The New York Instances Variety Report finds severe shortcomings

The New York Times has published the results of its commissioned report on the diversity of its workforce and concludes that much remains to be done.

Eight months ago, amid nationwide protests against the police murder of George Floyd and centuries of systemic racism in the United States, the publisher hired T Brand Studios editor Amber Guild, assistant editor-in-chief Carolyn Ryan and Senior Vice President Anand Venkatesan for examining how the Times fell short within its own walls. The trio noted that while they have made progress in diversifying the company in recent years (last year, 48 percent of new hires were black), “too often it is difficult to work for people from different backgrounds” – especially for color employees, and especially Black and Latino employees.

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“For example, we’ve heard from many Asian-American women that they feel invisible and invisible – to the point that they are regularly called by the name of another colleague of the same race, which other people of color have also described,” it says Report based on interviews with 400 employees, according to The Times. “We have found that our Black and Latino colleagues face the greatest and most widespread challenges.”

In particular, it was found that blacks and Latinos are significantly underrepresented in management positions and that black colleagues who do not hold management positions leave the company more often than white colleagues. In addition, black employees, and black women in particular, rated the company lower in almost all categories of the 2020 employee survey, with the lowest scores for fairness and inclusion.

To address these issues, the report suggested a number of measures, including: Establish an employee counseling group to work with executives to make The Times more diverse, fair, and inclusive; The aim is to increase the representation of black and Latin American colleagues in management positions by 50 percent by 2025 and to invest heavily in human resources to improve the way employees are hired, developed, promoted and engaged.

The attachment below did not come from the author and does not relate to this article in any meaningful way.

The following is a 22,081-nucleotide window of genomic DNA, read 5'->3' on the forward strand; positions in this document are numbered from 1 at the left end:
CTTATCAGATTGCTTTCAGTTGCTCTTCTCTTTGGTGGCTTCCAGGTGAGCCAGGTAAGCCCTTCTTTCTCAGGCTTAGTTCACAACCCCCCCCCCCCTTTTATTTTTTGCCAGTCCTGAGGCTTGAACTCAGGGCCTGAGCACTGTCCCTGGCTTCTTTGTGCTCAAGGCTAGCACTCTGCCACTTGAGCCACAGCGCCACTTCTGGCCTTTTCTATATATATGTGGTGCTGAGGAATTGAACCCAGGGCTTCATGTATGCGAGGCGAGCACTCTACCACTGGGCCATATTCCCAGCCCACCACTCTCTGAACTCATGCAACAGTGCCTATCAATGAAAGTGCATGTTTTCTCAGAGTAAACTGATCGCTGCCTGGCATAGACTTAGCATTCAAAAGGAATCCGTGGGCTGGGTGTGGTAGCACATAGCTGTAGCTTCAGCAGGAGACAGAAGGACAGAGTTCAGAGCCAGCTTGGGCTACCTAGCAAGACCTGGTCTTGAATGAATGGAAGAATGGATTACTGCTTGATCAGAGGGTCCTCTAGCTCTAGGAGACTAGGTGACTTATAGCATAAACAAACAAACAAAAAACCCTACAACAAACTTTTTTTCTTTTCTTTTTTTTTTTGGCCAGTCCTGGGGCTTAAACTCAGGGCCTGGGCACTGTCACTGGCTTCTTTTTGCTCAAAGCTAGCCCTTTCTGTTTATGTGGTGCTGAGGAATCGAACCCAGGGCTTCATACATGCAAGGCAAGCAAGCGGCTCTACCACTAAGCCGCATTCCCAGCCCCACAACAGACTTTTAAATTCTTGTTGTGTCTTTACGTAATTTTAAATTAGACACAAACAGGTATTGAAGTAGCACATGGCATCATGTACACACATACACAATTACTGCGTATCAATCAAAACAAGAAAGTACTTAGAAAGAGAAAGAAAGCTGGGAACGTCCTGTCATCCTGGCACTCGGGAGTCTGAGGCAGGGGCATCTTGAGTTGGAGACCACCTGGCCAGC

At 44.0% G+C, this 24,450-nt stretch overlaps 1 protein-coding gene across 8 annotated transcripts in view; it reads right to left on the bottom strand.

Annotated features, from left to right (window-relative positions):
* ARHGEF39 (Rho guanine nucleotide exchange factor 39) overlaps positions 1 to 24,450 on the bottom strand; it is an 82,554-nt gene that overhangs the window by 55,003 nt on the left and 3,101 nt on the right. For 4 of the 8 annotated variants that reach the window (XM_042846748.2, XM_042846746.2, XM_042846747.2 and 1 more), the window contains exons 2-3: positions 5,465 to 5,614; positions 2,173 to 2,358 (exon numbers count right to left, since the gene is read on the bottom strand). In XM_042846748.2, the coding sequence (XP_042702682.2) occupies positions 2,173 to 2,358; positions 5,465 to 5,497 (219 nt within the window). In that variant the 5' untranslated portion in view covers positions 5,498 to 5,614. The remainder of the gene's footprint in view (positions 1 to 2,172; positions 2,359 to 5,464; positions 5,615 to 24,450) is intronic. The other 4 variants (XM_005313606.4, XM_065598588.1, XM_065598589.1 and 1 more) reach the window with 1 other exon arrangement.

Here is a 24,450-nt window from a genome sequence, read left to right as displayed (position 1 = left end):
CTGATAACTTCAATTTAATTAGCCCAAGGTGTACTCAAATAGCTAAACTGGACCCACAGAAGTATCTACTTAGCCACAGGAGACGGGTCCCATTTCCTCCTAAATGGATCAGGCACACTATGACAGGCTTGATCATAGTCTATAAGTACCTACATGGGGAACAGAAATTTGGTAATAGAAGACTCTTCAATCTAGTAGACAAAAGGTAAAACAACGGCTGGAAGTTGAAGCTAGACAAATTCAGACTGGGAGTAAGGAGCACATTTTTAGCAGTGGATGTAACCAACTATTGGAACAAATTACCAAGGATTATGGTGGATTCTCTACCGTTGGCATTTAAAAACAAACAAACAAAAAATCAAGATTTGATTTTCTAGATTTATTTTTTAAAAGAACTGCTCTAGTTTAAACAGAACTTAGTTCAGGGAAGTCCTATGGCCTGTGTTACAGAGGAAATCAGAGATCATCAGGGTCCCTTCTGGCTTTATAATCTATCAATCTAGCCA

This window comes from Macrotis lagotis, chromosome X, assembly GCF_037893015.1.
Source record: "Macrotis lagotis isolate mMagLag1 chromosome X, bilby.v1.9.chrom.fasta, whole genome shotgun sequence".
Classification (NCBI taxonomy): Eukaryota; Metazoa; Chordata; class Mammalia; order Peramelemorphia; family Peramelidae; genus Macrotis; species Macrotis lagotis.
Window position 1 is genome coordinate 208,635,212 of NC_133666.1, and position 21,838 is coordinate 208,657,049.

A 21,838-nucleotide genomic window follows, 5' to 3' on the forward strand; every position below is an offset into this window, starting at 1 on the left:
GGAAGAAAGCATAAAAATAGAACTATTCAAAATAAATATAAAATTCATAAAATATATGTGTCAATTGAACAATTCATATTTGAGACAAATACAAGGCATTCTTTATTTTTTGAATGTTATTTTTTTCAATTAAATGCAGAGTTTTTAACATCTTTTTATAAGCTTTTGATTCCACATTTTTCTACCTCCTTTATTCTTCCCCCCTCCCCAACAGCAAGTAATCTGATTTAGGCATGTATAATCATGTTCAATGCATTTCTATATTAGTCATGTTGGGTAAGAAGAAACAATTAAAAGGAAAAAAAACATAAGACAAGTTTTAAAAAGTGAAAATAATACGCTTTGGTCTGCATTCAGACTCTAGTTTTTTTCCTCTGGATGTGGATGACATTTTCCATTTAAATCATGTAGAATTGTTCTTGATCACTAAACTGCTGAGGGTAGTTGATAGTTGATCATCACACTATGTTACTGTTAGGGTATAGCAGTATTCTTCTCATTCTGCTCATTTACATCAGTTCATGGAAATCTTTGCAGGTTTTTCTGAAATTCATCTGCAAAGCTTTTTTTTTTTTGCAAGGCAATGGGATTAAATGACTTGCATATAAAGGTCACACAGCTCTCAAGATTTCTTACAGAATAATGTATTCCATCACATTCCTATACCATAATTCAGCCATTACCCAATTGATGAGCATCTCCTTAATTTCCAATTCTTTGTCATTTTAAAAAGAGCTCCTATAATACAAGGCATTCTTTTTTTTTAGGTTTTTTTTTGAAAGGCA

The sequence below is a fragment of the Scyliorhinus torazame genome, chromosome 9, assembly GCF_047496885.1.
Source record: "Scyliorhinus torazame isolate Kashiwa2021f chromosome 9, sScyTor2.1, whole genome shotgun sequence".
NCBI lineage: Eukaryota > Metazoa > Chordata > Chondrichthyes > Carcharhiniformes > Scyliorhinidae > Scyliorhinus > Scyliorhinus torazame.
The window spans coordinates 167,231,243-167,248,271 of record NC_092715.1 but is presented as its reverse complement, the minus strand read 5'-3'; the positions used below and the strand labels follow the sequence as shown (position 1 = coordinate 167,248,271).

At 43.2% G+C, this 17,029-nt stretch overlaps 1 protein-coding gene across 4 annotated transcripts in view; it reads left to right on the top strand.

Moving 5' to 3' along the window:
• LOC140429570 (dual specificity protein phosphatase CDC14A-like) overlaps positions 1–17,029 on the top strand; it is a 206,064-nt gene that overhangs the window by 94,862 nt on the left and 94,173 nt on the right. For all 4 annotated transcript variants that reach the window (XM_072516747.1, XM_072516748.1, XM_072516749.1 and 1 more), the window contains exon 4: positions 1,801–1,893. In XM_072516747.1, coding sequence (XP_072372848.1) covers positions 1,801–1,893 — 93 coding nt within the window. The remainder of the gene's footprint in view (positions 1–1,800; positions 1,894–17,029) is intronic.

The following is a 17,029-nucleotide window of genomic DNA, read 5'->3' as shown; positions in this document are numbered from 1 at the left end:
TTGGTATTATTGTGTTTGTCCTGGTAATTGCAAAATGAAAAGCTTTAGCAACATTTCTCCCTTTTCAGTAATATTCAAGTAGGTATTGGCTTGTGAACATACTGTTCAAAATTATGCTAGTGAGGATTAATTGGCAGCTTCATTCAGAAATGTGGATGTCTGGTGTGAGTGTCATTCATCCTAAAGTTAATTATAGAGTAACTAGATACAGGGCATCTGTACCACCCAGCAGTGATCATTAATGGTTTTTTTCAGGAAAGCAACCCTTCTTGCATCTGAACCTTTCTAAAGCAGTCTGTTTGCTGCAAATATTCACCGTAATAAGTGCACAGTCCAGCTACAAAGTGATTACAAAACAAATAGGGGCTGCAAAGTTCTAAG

The story goes on

In an introduction to the report, the managing director Meredith Kopit Levien, the editor-in-chief Dean Baquet and the chairperson AG Sulzberger said: “The actions she recommends require the largest investment the Times has ever made in time, money, and energy to advance our culture. We believe that this work represents an important and necessary next step in the broader development of the company. “

The report concludes months of internal drama at the Gray Lady. Last, Longtime science reporter Donald McNeil Jr. and audio journalist Andy Mills, both entangled in separate controversies, left the company. Last month, it was revealed that McNeil had used racist language on a trip to Peru with students in 2019. Baquet had disciplined him by the time, but in the days following its publication, the editor-in-chief came under pressure from staff to take further action.

Mills produced the “Caliphate” podcast about the Islamic State, which was forced to return high profile awards, including a peabody, after it was discovered that its main topic was a scam. Management has been criticized for downgrading lead reporter Rukmini Callimachi on the podcast but not taking any action against Mills. Before the podcast was released, The Cut published an article alleging Mills misbehaved towards female employees at Radiolab, including unsolicited back massages on one colleague’s desk and spilling beer on another. According to the article, he was warned by parent company WNYC. The allegations reappeared after the correction of the “caliphate”.

For more information, see:

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